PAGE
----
Ken Rosenthal’s Exclusive Interview With MMO

An article by posted on August 25, 2012

Last week, I had the pleasure of chatting with BBWAA member and FOX Sports lead field reporter Ken Rosenthal via E-mail about several topics surrounding the Mets and MLB.

A Long Island native and University of Pennsylvania grad, Ken started his career interning with Newsday covering sports, then moved onto several other small newspapers in Pennsylvania and New Jersey before landing a gig with the Baltimore Sun for the next fourteen years. After that, Rosenthal signed on with the Sporting News and in 2005 picked up the microphone as he became FOX Sports’ lead field reporter for MLB broadcasts and since 2009 also works at MLB Network as an insider.

Without further ado, here is the transcript of my interview with Ken Rosenthal:

What is the best/most exciting MLB game you have ever had the pleasure of being a part of the broadcast team for?

Broadcast – it would have to be Game 6 of last year’s World Series. The back and forth was incredible. I was positioned right next to the Rangers’ dugout, very close to where Ron Washington was standing. What I remember most is trying to prepare for the post-game interviews. I must have prepared for maybe six different heroes, because they kept changing. In the end, I got lucky – it came back around to Freese! Back when I was just in print (I wrote about Game 6, too) Sept. 6, 1995 stood out most. That was the night Ripken broke the consecutive-games record. I was a columnist for the Baltimore Sun. Wrote the front-page column. Still the overall highlight of my career.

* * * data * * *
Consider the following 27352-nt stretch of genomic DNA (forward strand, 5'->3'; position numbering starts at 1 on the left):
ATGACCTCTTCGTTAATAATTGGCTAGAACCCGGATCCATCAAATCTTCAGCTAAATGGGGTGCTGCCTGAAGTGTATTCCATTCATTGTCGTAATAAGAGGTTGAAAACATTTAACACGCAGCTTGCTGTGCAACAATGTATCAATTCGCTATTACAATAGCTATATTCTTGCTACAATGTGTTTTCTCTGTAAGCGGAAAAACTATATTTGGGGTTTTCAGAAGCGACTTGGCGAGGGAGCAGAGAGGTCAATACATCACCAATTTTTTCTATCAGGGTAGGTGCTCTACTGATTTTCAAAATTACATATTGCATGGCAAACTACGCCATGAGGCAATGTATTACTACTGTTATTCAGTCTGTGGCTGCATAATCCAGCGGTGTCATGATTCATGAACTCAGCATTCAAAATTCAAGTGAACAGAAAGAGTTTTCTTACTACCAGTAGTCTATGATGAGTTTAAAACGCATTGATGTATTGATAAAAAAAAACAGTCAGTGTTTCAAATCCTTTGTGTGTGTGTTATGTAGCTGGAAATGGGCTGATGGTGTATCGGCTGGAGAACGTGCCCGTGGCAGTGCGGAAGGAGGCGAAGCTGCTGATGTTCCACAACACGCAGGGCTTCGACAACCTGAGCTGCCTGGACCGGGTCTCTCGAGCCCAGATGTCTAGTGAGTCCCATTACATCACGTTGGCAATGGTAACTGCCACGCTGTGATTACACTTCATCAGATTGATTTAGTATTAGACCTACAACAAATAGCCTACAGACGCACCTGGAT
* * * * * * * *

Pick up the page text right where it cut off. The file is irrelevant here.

You broke the story about the trade discussed between the Marlins and Mets that would have sent Jason Bay to Miami in return for John Buck and Heath Bell. Although you reported the trade was never close to getting completed, what do you believe the fallout of that deal would have been? Any thoughts you had on the potential deal?

It seemed like one of those change of scenery deals that might have benefited both sides. The Marlins are down on Buck and Bell, and Bay has just not produced for the Mets. I know fans get tired of hearing it, but Bay is one of the finer people in the sport. It is just a shame what has happened with him.

 

Why do you believe that the Mets failed to make a move while they were still in contention back in mid-July? Do you believe that adding something as minor as a reliever or an average right-handed bat would have made a significant difference?

The Mets failed to make a move because they were uncertain that they were an actual contender – and they were correct to doubt the team’s chances of staying in it. I had no problem with that logic, still don’t. As we’ve seen, they are more than one or two players away, and not just in their bullpen.

 

What was your take on the Melky Cabrera situation?

As I wrote on FOXSports.com, the effort that Melky’s associate made to clear the player’s name only underscores the need for baseball to remain vigilant on the PED front. That point might sound obvious, but the other side – the cheating side – will go to great lengths to beat the system and cover up what it has done.